Now we’ll highlight the names of the products in the original data set that had sales greater than the respective target sales.

Steps to Apply Conditional Formatting:

The steps are the same as the previous two methods. Just in step 1, select the column Product Name.

And in step 2, use one of the two formulas:

`=D4>INDEX(\$F\$4:\$G\$13,MATCH(C4,\$F\$4:\$F\$13,0),2)`

Or

`=\$D4>INDEX(\$F\$4:\$G\$13,MATCH(\$C4,\$F\$4:\$F\$13,0),2)`

Then choose your desired format from the Format Cells dialogue box.

Then click OK twice. You’ll find the names of the products that had sales greater than the target sales marked in your desired format.

Explanation of the Formula:

• MATCH(\$C4,\$F\$4:\$F\$13,0),2) searches each row of the column F4:F13, and returns the number of the row if it finds the value in cell C4 there (Full Sleeves). See the MATCH function for details.
• Here it finds “Full Sleeves” in the 1st row. So it returns 1.
• INDEX(\$F\$4:\$G\$13,MATCH(\$C4,\$F\$4:\$F\$13,0),2) now becomes INDEX(\$F\$4:\$G\$13,1,2). It returns the value from the 1st row and 2nd column of table F4:G13. See the INDEX function for details
• This is the target sales of Full Sleeves, \$540,000.00.
• \$D4>INDEX(\$F\$4:\$G\$13,MATCH(\$C4,\$F\$4:\$F\$13,0),2) now becomes \$D4>540000. It returns TRUE if the value in cell D4 is greater than 540000, otherwise, it returns FALSE.
• Now the formula will move to the next cell of the selected column, to cell C5. It will return TRUE if the value in column D5 is greater than 900000 (Target Sales of Half Sleeves), otherwise, it will return FALSE.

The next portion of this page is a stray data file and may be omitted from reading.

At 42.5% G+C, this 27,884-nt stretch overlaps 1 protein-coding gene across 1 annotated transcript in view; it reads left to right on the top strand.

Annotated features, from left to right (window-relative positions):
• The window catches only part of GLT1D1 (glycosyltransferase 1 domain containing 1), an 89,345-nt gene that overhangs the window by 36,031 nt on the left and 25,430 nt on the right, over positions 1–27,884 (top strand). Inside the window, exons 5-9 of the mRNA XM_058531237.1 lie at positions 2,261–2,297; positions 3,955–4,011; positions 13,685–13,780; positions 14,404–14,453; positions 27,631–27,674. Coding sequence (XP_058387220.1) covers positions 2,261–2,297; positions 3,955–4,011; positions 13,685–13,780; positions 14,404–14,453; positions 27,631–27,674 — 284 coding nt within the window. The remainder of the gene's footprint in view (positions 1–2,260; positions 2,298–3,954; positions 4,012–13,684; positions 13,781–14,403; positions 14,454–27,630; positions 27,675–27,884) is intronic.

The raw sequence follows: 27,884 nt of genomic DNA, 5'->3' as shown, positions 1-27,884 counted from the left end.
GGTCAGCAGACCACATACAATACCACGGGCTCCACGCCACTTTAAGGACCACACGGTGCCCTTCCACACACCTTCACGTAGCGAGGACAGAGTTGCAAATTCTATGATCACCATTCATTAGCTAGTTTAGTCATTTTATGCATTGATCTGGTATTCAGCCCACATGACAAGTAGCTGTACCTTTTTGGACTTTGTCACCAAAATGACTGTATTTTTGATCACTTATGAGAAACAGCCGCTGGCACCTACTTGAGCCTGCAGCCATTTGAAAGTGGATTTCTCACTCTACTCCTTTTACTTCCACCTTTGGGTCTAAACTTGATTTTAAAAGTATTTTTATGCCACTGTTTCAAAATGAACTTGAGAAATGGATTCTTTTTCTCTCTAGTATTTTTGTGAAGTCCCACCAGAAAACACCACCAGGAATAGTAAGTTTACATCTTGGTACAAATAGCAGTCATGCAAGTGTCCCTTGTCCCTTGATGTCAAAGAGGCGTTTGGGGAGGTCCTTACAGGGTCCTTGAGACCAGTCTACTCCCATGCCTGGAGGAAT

• Similarly, it will move to all the cells from C4:C13 and return TRUE if the respective value in D4:D13 is greater than the target sales, otherwise, it will return FALSE.
• Now the cells that got TRUE will be highlighted in your desired format, thus the products that had sales greater than the target sales will be highlighted.

Things to Remember:

### 4. Use Conditional Formatting with INDEX-MATCH with a Variable Lookup Value in Excel (Over Multiple Columns)

Finally, let’s try to highlight the whole rows of the products that could fulfill their target sales.

Steps to Apply Conditional Formatting:

The steps are the same as the previous 3 methods. Just in step 1, select the whole data set.

And in step 2, insert the formula with the Mixed Cell Reference.

`=\$D4>INDEX(\$F\$4:\$G\$13,MATCH(\$C4,\$F\$4:\$F\$13,0),2)`

Then select your desired format and click OK twice.

You’ll find the rows of the products that fulfilled the target sales highlighted in your desired format.

Explanation of the Formula:

The explanation of the formula is the same as method 3. See it for details.

Things to Remember:

While applying Conditional Formatting on multiple columns, you must use the Mixed Cell Reference of the cells. See method 2 for details.

## Conclusion

Using these methods, you can use Conditional Formatting with INDEX-MATCH with both fixed lookup value and variable lookup value in Excel. Do you have any questions? Feel free to ask us.